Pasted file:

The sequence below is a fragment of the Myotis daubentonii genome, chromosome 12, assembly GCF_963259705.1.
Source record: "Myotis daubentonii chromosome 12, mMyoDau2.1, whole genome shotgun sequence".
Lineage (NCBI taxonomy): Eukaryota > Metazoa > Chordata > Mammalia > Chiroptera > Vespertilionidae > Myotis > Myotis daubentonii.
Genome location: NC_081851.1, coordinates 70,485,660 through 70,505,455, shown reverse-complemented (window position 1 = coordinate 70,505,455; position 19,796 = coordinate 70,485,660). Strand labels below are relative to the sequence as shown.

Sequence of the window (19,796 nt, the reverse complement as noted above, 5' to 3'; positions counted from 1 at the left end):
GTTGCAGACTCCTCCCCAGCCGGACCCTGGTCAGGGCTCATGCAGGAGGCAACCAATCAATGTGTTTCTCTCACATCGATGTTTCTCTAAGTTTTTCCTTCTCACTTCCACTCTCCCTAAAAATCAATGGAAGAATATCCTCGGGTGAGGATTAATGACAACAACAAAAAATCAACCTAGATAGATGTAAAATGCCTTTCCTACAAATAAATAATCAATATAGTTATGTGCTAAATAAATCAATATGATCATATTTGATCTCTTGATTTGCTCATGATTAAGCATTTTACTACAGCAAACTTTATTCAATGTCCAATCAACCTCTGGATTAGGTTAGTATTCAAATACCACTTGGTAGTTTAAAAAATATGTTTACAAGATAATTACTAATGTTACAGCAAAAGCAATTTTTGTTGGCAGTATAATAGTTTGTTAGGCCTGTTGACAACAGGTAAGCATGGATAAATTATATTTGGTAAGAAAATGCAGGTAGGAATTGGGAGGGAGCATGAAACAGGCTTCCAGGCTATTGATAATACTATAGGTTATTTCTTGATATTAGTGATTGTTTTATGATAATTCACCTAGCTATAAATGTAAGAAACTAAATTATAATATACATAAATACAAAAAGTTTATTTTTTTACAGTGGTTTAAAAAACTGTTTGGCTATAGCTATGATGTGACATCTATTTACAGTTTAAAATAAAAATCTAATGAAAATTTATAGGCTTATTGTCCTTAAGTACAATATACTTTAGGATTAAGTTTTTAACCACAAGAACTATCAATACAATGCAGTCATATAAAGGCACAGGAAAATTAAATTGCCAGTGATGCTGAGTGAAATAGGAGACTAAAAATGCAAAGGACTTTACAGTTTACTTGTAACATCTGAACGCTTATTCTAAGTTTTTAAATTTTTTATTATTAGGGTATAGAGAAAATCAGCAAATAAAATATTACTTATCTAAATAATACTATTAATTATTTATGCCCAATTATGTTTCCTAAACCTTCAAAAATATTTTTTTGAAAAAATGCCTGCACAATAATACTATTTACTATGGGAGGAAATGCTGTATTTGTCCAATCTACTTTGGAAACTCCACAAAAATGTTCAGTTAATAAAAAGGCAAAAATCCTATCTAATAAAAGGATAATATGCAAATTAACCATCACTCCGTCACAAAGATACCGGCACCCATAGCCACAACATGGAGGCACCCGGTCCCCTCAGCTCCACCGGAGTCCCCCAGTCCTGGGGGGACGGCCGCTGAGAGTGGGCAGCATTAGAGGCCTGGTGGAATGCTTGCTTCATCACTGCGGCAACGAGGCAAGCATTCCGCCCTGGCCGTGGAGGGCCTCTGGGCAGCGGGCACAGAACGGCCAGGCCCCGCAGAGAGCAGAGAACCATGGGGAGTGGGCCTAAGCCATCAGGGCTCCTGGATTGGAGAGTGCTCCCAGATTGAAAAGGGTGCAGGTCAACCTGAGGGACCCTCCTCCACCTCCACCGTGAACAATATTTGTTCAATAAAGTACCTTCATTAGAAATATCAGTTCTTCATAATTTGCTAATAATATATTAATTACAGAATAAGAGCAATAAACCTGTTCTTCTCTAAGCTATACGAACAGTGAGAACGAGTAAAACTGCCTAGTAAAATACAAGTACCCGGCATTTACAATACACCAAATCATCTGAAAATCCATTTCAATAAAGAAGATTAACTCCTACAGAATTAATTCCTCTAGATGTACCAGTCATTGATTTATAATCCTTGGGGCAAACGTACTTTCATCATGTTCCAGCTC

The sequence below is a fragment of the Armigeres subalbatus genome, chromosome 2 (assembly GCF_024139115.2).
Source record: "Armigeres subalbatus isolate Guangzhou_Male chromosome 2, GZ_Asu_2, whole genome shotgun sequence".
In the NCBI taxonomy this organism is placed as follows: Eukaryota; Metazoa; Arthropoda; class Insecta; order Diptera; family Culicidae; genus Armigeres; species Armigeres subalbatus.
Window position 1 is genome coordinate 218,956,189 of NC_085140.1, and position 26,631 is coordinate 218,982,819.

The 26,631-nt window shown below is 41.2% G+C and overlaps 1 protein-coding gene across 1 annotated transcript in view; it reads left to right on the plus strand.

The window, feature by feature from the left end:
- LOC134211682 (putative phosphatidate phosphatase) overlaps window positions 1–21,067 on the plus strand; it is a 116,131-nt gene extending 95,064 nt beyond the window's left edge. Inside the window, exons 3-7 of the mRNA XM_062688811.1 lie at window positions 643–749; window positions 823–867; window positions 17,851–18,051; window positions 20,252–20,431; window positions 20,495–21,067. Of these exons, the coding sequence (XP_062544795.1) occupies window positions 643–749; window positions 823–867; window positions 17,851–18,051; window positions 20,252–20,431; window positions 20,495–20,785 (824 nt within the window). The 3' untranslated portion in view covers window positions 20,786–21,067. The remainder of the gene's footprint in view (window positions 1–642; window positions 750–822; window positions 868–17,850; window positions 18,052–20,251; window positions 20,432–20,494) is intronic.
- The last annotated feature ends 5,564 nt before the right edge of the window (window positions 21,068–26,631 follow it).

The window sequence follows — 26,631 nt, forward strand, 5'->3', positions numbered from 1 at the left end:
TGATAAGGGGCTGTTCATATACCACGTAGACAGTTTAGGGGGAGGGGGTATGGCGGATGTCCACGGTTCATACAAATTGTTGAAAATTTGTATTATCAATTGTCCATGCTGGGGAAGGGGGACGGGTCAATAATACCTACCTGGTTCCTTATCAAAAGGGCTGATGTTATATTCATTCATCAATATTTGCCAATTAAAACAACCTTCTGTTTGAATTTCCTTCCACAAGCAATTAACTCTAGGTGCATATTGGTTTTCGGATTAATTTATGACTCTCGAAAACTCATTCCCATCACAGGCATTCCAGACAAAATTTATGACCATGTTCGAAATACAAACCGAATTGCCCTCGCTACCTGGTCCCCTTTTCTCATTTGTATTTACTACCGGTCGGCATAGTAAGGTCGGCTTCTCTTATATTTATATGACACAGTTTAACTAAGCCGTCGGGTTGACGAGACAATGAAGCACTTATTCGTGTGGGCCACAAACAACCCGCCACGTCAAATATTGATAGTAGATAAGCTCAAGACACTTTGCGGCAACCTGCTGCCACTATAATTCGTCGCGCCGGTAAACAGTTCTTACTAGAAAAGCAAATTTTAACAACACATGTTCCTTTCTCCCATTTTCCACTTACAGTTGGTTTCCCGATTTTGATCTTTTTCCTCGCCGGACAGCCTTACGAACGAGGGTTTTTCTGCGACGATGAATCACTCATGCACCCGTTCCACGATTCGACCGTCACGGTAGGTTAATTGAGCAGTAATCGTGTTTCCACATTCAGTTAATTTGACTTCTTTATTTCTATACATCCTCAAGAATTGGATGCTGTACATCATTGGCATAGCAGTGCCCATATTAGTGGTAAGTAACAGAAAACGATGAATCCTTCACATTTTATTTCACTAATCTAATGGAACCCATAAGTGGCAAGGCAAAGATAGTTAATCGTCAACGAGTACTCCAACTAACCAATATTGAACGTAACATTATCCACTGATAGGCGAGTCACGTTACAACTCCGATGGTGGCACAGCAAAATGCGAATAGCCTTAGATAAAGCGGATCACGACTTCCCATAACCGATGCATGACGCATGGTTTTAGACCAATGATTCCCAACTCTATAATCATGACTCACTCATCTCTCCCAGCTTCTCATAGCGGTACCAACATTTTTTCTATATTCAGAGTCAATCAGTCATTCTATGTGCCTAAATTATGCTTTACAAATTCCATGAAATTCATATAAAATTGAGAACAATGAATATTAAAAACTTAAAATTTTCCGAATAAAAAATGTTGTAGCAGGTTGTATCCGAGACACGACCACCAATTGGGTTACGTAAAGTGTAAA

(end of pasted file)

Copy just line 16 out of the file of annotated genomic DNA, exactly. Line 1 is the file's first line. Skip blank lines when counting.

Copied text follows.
TGATAAGGGGCTGTTCATATACCACGTAGACAGTTTAGGGGGAGGGGGTATGGCGGATGTCCACGGTTCATACAAATTGTTGAAAATTTGTATTATCAATTGTCCATGCTGGGGAAGGGGGACGGGTCAATAATACCTACCTGGTTCCTTATCAAAAGGGCTGATGTTATATTCATTCATCAATATTTGCCAATTAAAACAACCTTCTGTTTGAATTTCCTTCCACAAGCAATTAACTCTAGGTGCATATTGGTTTTCGGATTAATTTATGACTCTCGAAAACTCATTCCCATCACAGGCATTCCAGACAAAATTTATGACCATGTTCGAAATACAAACCGAATTGCCCTCGCTACCTGGTCCCCTTTTCTCATTTGTATTTACTACCGGTCGGCATAGTAAGGTCGGCTTCTCTTATATTTATATGACACAGTTTAACTAAGCCGTCGGGTTGACGAGACAATGAAGCACTTATTCGTGTGGGCCACAAACAACCCGCCACGTCAAATATTGATAGTAGATAAGCTCAAGACACTTTGCGGCAACCTGCTGCCACTATAATTCGTCGCGCCGGTAAACAGTTCTTACTAGAAAAGCAAATTTTAACAACACATGTTCCTTTCTCCCATTTTCCACTTACAGTTGGTTTCCCGATTTTGATCTTTTTCCTCGCCGGACAGCCTTACGAACGAGGGTTTTTCTGCGACGATGAATCACTCATGCACCCGTTCCACGATTCGACCGTCACGGTAGGTTAATTGAGCAGTAATCGTGTTTCCACATTCAGTTAATTTGACTTCTTTATTTCTATACATCCTCAAGAATTGGATGCTGTACATCATTGGCATAGCAGTGCCCATATTAGTGGTAAGTAACAGAAAACGATGAATCCTTCACATTTTATTTCACTAATCTAATGGAACCCATAAGTGGCAAGGCAAAGATAGTTAATCGTCAACGAGTACTCCAACTAACCAATATTGAACGTAACATTATCCACTGATAGGCGAGTCACGTTACAACTCCGATGGTGGCACAGCAAAATGCGAATAGCCTTAGATAAAGCGGATCACGACTTCCCATAACCGATGCATGACGCATGGTTTTAGACCAATGATTCCCAACTCTATAATCATGACTCACTCATCTCTCCCAGCTTCTCATAGCGGTACCAACATTTTTTCTATATTCAGAGTCAATCAGTCATTCTATGTGCCTAAATTATGCTTTACAAATTCCATGAAATTCATATAAAATTGAGAACAATGAATATTAAAAACTTAAAATTTTCCGAATAAAAAATGTTGTAGCAGGTTGTATCCGAGACACGACCACCAATTGGGTTACGTAAAGTGTAAA